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Time to get to work

If there is a message that we think all Americans would want Congress to hear at this time, it would be along the lines of “you had your break (the election) and now it’s time to get to work.”

That sounds simple. But as we are all well aware, the devil is in the details.

Take the talk about the impeding fiscal cliff. Coming out of the wrestling match between congressional Democrats and Republicans, it was a “kick it down the road” pact that triggers an economic time bomb — automatic cuts in federal spending and tax hikes aimed at curbing the federal deficit will go off Jan. 1 if something isn’t done.

Just about everyone inside and out of Congress sees this as, to put it mildly, a destructive situation.

It’s up to this Lame Duck Congress to get the job done.

That means coming up with a sensible combination of increases in revenue and targeted tax cuts. The situation also calls for working together and not just political posturing.

We would like to think that while the election didn’t dramatically alter the political landscape down in Washington — in re-electing President Barack Obama to a second term in the White House, keeping the Senate in the hands of the Democrats and Republicans in control of the House — nevertheless the electorate last week sent a message that demands movement forward under this president’s watch.

That includes following what the president is proposing when it comes to defusing this fiscal bomb — balance. President Obama rightfully sees that you can’t simply cut your way to an answer — there are programs and services that too many Americans depend upon.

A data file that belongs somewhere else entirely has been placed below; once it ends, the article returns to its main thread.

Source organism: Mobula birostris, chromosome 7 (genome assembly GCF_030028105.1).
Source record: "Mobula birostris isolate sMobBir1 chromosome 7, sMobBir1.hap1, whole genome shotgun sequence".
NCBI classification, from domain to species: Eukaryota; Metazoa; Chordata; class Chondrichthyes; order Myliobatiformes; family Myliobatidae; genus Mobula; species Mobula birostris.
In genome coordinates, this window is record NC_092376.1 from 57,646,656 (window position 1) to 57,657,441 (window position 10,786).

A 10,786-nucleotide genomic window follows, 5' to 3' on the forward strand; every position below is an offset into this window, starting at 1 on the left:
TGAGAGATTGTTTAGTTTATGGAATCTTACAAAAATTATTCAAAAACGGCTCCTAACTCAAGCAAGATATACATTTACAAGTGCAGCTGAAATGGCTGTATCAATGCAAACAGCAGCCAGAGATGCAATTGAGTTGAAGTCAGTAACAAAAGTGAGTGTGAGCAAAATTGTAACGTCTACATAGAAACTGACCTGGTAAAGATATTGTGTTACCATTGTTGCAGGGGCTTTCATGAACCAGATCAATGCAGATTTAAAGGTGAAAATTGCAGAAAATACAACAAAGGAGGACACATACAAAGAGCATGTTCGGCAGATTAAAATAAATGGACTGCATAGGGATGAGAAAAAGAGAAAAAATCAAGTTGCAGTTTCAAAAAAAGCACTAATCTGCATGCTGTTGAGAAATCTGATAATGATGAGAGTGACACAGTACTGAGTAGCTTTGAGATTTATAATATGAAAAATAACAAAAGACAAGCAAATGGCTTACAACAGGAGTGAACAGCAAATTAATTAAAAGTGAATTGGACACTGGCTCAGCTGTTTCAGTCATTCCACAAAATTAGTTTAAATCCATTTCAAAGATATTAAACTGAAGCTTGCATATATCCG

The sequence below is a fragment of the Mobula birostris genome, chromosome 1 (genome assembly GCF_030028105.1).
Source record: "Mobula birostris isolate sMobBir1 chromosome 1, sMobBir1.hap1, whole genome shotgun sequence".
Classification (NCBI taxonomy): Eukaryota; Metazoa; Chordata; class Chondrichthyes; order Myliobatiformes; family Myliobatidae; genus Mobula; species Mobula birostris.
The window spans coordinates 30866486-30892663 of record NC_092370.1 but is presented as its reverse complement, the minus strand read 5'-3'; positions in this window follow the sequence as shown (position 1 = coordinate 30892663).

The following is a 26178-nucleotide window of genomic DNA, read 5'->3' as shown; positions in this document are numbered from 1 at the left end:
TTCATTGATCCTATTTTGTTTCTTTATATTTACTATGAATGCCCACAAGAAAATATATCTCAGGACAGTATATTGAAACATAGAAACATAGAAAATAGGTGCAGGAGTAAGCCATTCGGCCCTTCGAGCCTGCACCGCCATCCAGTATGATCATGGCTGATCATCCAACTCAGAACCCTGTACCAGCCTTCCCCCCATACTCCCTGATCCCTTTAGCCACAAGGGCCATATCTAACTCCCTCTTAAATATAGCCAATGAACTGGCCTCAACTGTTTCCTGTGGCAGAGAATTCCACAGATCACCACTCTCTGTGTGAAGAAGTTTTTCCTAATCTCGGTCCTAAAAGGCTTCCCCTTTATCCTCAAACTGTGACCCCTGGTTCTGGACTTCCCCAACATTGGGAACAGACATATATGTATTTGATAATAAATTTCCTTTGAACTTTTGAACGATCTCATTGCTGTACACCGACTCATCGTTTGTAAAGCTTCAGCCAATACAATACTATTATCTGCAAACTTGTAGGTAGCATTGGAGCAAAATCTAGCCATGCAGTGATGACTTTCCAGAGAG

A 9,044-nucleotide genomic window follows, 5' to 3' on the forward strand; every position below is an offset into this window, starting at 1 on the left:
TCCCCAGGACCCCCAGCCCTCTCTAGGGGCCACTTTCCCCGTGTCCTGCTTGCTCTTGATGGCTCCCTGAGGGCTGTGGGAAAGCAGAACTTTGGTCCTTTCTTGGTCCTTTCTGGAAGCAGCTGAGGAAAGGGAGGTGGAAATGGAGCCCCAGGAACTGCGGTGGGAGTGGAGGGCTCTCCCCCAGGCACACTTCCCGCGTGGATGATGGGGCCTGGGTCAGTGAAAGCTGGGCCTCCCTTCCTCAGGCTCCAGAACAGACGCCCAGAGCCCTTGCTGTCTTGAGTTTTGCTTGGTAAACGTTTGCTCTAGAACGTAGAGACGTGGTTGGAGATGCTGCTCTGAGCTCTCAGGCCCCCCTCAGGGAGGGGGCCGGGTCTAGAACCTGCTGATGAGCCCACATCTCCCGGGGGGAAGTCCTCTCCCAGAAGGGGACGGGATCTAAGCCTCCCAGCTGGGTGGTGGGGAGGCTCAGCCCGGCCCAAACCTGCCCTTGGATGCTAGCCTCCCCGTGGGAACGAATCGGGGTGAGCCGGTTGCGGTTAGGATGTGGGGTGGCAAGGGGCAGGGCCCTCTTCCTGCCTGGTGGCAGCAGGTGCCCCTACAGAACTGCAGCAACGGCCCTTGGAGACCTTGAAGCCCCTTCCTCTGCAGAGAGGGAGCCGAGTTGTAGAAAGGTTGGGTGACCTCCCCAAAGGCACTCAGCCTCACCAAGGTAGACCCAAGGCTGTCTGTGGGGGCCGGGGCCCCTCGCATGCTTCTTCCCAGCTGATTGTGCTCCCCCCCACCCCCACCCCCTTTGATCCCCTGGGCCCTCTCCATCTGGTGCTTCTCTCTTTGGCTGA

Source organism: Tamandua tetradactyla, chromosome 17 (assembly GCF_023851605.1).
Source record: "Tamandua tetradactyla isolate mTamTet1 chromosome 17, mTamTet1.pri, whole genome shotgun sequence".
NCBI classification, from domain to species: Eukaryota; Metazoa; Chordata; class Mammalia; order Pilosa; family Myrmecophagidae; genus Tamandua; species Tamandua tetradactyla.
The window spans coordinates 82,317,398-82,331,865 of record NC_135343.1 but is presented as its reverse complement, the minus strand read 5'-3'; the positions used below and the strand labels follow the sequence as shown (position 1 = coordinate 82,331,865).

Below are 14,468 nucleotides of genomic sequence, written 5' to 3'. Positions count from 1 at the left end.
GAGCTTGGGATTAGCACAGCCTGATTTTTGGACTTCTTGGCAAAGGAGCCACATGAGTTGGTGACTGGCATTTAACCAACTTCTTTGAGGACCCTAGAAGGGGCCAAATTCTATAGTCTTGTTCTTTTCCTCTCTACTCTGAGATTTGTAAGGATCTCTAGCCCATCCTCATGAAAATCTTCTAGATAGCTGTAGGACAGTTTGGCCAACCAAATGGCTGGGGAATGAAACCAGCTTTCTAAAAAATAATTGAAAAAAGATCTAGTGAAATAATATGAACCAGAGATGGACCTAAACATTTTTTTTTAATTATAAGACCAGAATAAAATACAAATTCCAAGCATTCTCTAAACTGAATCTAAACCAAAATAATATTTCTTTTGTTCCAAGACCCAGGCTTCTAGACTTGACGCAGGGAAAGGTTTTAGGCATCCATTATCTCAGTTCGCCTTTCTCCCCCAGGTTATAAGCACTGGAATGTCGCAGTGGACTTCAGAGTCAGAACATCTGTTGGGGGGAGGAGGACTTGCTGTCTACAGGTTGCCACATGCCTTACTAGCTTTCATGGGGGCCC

Any solution needs revenue increases as well.

This means that both chambers of Congress need to sit down with the president and thrash out a solution in which both sides give up and gain something.

After all, as is often said, “Politics is the art of compromise.”

We all got some early indications that, for example, House Speaker John Boehner might be admitting that there is a need for a change in approach. He’s suggested that there’s some room for tax hikes to go along with the necessary cuts.

Let’s hope this means that ideological stances are going to give way to practicality and that both sides realize that their position can’t be the same proposals they’ve been pitching since 2010.

It’s time to put the interests of the nation above partisan politics.

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